District heating is a network of highly insulated pipes that delivers heat from a central energy source to provide space heating and hot water to multiple buildings connected to the network. The network carries heat by pumping hot water to the end-user, and this hot water is not used directly by the customer but is rather used to heat each customer’s own water supply via a heat exchanger. It has the flexibility to combine multiple locally-available, renewable and low-carbon heat sources and it can also recycle waste heat produced from activities such as electricity generation or industrial processes, which would have otherwise been lost to the atmosphere or waterways.
Heat works is the first not-for-profit public utility in the country. Any profits made by the company are reinvested into the network to provide low-cost, low-carbon heating to more customers or to continuously improve the network’s efficiency. Unlike other utilities that supply a fuel to customers which is then converted into heat via a boiler or heat pump, Heat Works delivers the heat itself. This ensures that the heat production is continually monitored and maintained by experienced professionals for optimal performance to keep costs and emissions low.
The heat price will be competitive with alternative heating technologies, in order to ensure value for customers. Heat from district heating networks is typically cheaper than alternative heating methods so it is often used to alleviate fuel poverty. Heat Works is Ireland’s first not-for-profit utility and is operated by South Dublin County Council, so we will be fully transparent with customers when it comes to heat prices.
The most important consideration when developing a district heating network is the heat demand density, i.e. areas which have buildings with high heat demand that are in close proximity to each other – this demand can be either from existing or planned buildings or a mixture of both. Areas with a heat demand density of greater than 150 TJ/km2 are considered to be feasible for developing a DH network. The second consideration is the heat supply. Utilising an existing heat source such as an industrial waste heat source may further increase the feasibility of a project, however, developing a new heat source such as gas CHP may also be feasible. The final area to consider is any physical constraints, e.g. river or rail crossings, which can impact the cost of the network and reduce its financial viability.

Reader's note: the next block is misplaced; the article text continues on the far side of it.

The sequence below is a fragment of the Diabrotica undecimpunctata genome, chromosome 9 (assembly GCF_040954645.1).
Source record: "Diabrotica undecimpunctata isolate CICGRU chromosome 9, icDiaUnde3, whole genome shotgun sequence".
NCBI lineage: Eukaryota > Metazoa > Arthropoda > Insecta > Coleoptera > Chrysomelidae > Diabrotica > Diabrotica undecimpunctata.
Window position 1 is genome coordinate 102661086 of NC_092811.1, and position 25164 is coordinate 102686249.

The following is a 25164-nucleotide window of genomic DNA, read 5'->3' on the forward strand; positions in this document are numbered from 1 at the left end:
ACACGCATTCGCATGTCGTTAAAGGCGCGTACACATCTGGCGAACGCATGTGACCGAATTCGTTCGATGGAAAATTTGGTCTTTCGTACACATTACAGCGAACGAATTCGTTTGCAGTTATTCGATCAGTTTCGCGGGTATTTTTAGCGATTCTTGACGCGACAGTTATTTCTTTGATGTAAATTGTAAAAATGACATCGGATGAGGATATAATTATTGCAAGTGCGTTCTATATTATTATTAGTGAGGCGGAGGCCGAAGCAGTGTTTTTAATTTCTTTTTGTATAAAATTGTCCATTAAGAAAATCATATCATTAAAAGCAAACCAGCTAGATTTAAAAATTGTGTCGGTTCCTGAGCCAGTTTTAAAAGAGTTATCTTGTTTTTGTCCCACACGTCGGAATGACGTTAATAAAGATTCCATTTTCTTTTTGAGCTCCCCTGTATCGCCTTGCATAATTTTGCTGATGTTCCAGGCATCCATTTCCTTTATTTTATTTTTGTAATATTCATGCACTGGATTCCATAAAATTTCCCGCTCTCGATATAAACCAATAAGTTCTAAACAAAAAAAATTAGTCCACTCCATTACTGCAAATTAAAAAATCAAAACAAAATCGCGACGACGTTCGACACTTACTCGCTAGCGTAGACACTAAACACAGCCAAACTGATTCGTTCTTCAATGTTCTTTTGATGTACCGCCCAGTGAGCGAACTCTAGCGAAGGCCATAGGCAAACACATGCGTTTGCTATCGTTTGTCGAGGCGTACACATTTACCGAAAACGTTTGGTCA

Yes, home heating systems will operate in the same way as traditional hydronic heating systems where each heat emitter (radiator, under floor heating loop, etc.) will have temperature controls to allow room temperatures to be adjusted as required.
The Tallaght District Heating Scheme is the flagship heat network for Heat Works but the company is currently investigating opportunities to develop further heat networks in the South Dublin region.
It is not difficult to connect existing buildings to a district heating network. In cases where the building has an existing boiler, this would be replaced by a heat exchanger, which would typically take 1-2 days’ work to complete. Heat exchangers are less expensive than boilers and require less maintenance, as they have no moving parts. In cases where a dwelling is directly heated with electricity (e.g. through storage heaters), replacement of the electric heaters with a wet system is estimated to take 3 days. Furthermore, in Ireland, district heating can comply with Part L (Conservation of Fuel and Energy – Dwellings) of the country’s Building Regulations more cost-effectively than other common heating technologies such as building-level heat pumps, with a capital cost saving of 50 – 60% for a typical apartment.